BILL ANALYSIS                                                                                                                                                                                                    

                             Senator Ricardo Lara, Chair
                            2015 - 2016  Regular  Session

          SB 206 (Gaines) - Vehicle information systems
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          |Version: May 6, 2015            |Policy Vote: E.Q. 6 - 1, JUD. 6 |
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          |Urgency: No                     |Mandate: No                     |
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          |Hearing Date: May 11, 2015      |Consultant: Marie Liu           |
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          This bill meets the criteria for referral to the Suspense File. 

          Summary:  SB 206 would prohibit the California Air Resources  
          Board (ARB) from obtaining locational data from a vehicle  
          information system.

           One-time costs of at least $200,000 with ongoing costs less  
            than $150,000 annually from various special funds* to the ARB  
            reconfigure or replace devices and vehicles that currently can  
            obtain locational data. 
           Unknown one-time costs, likely in the hundreds of thousands of  
            dollars, to various special funds* to alter existing testing,  
            research, modeling, and regulatory programs to find substitute  
            data or other workarounds for the loss of locational data. 

          * Motor Vehicle Account, Air Pollution Control Fund, Vehicle  
          Inspection and Repair Fund, and the Cost of Implementation Fund


          SB 206 (Gaines)                                        Page 1 of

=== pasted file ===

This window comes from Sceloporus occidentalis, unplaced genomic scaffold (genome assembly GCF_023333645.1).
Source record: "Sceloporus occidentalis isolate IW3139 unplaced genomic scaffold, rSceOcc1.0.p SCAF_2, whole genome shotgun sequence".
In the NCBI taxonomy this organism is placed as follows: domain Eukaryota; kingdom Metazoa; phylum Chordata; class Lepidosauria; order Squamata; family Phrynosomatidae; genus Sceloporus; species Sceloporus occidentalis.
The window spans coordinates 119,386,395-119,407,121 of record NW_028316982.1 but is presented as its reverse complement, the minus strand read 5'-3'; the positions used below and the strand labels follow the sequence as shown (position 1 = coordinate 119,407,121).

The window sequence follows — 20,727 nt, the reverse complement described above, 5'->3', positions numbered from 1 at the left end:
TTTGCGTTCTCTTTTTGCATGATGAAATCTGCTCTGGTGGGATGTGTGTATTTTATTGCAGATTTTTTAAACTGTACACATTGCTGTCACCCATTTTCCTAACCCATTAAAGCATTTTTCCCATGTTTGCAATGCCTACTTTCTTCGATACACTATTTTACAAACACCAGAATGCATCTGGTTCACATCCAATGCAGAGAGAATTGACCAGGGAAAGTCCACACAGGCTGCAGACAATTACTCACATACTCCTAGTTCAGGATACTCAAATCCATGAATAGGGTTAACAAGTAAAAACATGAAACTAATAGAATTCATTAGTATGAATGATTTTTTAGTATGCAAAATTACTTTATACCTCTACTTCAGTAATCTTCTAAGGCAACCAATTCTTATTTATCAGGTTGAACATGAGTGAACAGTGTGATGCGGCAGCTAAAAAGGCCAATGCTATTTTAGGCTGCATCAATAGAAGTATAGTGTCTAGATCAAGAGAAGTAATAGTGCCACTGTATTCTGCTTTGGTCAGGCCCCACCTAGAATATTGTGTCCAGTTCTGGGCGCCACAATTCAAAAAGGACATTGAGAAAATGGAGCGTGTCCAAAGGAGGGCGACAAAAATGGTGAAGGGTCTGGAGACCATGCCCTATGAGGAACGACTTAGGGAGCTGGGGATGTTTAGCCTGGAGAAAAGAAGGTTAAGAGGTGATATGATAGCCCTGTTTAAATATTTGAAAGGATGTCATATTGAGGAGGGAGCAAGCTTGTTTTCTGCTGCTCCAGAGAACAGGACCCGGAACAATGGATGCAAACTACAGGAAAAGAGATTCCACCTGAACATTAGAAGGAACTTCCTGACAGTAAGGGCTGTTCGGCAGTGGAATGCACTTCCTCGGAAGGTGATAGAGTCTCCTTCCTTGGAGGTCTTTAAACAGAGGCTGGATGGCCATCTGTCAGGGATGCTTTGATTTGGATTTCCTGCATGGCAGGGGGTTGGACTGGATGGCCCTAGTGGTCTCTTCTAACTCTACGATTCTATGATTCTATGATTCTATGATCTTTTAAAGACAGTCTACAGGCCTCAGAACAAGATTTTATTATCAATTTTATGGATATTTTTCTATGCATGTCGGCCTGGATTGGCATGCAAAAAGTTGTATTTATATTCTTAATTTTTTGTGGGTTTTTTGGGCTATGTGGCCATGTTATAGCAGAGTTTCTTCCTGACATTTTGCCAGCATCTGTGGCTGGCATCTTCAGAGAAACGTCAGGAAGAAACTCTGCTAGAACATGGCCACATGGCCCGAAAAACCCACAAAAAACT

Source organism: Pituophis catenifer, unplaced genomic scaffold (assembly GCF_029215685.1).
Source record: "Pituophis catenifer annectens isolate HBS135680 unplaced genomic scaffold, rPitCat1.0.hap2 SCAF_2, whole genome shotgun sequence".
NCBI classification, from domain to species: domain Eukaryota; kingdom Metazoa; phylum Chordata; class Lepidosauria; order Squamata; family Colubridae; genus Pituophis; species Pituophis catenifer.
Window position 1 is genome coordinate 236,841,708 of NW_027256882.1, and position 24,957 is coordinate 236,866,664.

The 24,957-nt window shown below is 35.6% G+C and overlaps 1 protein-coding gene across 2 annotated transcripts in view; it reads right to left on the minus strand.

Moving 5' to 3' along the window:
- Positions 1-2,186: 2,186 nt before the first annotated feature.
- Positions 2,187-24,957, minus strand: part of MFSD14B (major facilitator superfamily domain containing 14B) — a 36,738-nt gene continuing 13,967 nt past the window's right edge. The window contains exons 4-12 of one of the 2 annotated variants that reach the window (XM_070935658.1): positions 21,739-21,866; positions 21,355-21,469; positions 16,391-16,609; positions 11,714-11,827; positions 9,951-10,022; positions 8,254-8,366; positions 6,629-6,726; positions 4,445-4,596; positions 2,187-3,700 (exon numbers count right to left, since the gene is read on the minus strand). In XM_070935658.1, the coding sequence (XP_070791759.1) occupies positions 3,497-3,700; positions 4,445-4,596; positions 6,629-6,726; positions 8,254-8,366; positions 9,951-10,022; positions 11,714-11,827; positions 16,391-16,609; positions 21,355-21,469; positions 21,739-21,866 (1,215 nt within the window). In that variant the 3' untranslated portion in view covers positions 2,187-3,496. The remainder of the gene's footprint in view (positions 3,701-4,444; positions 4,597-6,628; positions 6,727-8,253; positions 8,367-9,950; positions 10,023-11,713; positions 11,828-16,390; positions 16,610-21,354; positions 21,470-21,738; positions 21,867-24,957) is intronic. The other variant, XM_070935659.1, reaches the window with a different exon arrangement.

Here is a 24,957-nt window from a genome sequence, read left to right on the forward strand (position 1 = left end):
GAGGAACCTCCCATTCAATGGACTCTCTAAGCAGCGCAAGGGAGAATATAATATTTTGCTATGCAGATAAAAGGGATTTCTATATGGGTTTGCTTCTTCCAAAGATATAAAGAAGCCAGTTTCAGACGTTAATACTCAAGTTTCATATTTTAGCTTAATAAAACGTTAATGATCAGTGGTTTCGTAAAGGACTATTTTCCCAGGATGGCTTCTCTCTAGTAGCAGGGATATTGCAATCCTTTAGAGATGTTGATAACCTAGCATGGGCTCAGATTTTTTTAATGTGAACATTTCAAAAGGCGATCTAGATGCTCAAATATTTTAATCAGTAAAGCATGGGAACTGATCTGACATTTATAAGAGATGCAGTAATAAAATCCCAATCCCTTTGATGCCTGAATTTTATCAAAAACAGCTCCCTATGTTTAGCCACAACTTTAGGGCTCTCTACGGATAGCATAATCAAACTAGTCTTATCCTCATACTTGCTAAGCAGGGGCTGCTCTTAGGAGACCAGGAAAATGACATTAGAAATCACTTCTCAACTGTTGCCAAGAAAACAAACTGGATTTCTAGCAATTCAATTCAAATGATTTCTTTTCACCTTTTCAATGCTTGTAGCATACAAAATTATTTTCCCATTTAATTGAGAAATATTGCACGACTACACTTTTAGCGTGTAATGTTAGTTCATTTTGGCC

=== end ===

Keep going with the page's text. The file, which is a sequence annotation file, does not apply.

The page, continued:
Background:  On-board diagnostic (OBD) systems are computer-based systems  
          built into the hardware and software of a vehicle's on-board  
          computer of all 1996 and later light-duty vehicles and trucks,  
          as required by the federal Clean Air Act Amendments of 1990.
          OBD II, California's second generation of OBD requirements, is a  
          diagnostic system incorporated into the vehicle's powertrain  
          computer. The purpose of the OBD II systems is to detect high  
          emission levels caused by emission-related malfunctions, reduce  
          the time between the occurrence of a malfunction and its  
          detection and repair, and also to assist in the diagnosis and  
          repair of the malfunction. OBD II systems activate their  
          monitoring strategies during normal on-road vehicle driving. If  
          a problem is detected, the OBD II system illuminates a warning  
          lamp on the vehicle instrument panel to alert the driver, and  
          stores data related to the detected malfunction in the on-board  
          computer so that it will be available to the technician for  
          downloading when the vehicle is serviced.  

          Proposed Law:  
            This bill prohibits ARB from obtaining locational data from a  
          vehicle information system except if that data is being used to  
          assist a vehicle owner in a defense against an enforcement  
          action brought by the ARB. 
          "Vehicle information system" is defined as a device integrated  
          into the vehicle that collects data that can by itself, or with